The S&P 500 closed at the highest level since Feb. 1 for the second time this week and extended gains overnight, this is surely a breakout isn’t it? Not so fast, we will discuss this in the technical section below. Global equity markets are all higher and being led by the Nikkei, which is up almost 2%, about half of which came during yesterday’s U.S. hours (Nikkei futures are up about 1%). This strong 48-hour move comes as the Japanese yen has completely broken down through long-term technical support.
The biggest themes in the markets this week can be summarized as: U.S. dollar strength; weakness in foreign currencies – particularly where the central bank is still dovish such as the Japanese yen and Swiss franc; and positive sentiment in the markets.
Investors were placed on an emotional rollercoaster ride this week as trade tensions between the United States and China intensified. The Trump Administration’s latest threats to impose tariffs on an additional $200 billion of Chinese goods initially dealt a blow to global sentiment, rekindled jitters and sparked risk aversion.
Expect more crude oil price volatility as the global oil market can flip from a global supply surplus to a global supply deficit at the drop of a hat. The market is trying to assess whether more sources of oil will get us to the point where daily global oil production is once again ahead of our daily consumption. So far it has not.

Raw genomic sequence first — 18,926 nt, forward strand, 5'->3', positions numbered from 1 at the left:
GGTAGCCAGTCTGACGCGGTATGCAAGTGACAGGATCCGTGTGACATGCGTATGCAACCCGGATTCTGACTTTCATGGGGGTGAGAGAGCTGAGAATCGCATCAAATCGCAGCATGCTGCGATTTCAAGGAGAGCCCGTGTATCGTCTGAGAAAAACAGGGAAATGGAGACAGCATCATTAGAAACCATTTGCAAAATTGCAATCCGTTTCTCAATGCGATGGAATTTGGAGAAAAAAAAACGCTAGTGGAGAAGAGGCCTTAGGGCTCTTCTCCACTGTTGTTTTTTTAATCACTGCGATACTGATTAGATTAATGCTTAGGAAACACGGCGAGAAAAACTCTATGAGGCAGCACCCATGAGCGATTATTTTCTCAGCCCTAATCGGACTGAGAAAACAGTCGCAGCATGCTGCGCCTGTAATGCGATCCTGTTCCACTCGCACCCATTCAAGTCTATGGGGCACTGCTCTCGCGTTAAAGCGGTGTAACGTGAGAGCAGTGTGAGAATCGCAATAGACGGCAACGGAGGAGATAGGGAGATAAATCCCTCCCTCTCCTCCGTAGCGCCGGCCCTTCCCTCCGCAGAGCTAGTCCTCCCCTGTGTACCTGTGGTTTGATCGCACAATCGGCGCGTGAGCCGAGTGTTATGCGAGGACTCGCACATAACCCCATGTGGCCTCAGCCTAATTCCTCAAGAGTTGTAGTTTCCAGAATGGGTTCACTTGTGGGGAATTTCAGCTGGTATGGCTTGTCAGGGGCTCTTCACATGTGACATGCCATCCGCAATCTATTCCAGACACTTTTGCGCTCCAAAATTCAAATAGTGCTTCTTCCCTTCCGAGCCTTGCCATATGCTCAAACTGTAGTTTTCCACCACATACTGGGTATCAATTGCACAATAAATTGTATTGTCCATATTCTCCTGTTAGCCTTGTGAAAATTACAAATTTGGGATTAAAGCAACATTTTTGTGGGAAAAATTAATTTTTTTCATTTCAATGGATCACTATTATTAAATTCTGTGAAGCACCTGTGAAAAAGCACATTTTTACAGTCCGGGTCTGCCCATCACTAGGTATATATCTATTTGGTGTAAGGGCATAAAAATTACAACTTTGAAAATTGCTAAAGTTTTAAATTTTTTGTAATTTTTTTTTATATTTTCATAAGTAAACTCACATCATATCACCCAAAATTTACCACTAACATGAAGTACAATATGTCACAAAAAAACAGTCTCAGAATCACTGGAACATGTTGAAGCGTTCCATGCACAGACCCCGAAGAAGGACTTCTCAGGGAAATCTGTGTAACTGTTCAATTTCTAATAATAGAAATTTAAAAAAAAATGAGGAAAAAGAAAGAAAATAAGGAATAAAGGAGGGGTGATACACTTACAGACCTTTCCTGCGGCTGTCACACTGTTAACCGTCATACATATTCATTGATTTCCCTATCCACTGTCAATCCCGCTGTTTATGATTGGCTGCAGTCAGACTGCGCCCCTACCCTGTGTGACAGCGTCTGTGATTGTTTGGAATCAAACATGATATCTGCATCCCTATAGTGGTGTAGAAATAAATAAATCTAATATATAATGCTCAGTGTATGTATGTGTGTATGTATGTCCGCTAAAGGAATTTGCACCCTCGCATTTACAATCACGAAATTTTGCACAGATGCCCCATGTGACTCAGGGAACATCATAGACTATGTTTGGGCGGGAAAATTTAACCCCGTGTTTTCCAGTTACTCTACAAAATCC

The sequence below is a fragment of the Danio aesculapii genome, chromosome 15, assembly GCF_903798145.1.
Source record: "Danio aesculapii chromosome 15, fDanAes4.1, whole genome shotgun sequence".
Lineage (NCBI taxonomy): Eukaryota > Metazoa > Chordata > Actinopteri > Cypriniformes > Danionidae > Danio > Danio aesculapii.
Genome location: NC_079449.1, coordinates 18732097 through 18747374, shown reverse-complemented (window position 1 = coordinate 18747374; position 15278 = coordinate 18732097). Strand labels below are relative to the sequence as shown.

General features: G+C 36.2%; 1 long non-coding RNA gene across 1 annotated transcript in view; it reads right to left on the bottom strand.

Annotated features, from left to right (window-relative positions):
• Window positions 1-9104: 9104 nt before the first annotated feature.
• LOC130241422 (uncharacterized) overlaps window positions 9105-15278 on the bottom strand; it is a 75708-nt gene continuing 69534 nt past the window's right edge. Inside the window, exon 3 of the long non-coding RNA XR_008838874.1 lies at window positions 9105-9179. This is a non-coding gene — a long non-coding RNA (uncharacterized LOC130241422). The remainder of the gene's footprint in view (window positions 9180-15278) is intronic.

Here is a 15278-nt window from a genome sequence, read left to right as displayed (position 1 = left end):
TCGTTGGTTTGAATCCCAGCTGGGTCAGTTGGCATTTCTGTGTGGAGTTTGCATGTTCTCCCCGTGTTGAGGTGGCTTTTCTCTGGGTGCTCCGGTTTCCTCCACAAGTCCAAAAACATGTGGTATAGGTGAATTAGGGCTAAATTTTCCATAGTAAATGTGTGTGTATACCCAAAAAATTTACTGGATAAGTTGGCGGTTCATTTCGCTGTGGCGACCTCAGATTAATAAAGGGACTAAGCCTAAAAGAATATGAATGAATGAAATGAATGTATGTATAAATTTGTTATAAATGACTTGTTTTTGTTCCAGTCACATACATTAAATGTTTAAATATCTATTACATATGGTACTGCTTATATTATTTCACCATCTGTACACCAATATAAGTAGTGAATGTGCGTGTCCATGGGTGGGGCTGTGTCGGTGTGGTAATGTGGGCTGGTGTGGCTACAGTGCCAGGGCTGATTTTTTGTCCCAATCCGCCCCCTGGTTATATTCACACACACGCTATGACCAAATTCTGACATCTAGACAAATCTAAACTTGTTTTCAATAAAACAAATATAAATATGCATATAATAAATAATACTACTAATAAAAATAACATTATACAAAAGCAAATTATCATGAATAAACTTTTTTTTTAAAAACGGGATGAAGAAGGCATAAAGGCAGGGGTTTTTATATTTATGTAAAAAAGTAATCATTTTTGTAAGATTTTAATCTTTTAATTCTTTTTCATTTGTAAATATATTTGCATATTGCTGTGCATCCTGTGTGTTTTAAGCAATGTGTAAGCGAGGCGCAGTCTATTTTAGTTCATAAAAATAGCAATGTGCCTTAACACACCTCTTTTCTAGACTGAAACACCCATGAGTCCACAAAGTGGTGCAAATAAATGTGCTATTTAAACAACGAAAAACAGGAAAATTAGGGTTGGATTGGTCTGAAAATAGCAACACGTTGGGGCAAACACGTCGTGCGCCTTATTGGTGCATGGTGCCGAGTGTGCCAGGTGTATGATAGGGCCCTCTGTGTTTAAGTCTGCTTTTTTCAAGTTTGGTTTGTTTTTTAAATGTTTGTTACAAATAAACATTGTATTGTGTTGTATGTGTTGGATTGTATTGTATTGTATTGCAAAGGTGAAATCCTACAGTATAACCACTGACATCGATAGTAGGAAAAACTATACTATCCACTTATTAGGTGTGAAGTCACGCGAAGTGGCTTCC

Global equity markets are back in the green this morning and cueing off a softer trade rhetoric from China. The market is focused on China’s response to the White House’s third wave of tariffs worth $200 billion and ultimately, as we pointed out here yesterday, China only imported $130 billion of U.S. goods in 2017.
It’s been a more positive start to trade on Thursday, with equity markets in the green and paring Wednesday’s losses as investors continue to weigh up what impact the latest trade tariffs will have on the global economy. While markets have typically reacted negatively to any escalation on trade, the overall impact has been relatively modest under the circumstances that suggest investors are far from panic mode right now.
The U.S. dollar has resumed its rally after starting the first week of July on the back foot when it was hit by profit-taking following a three-month winning streak. Now that the Dollar Index has turned positive on the month could it finish the month of July higher, too? Investors have been piling in on the dollar because of higher interest rates in the United States and expectations that monetary conditions will tighten further in the coming months.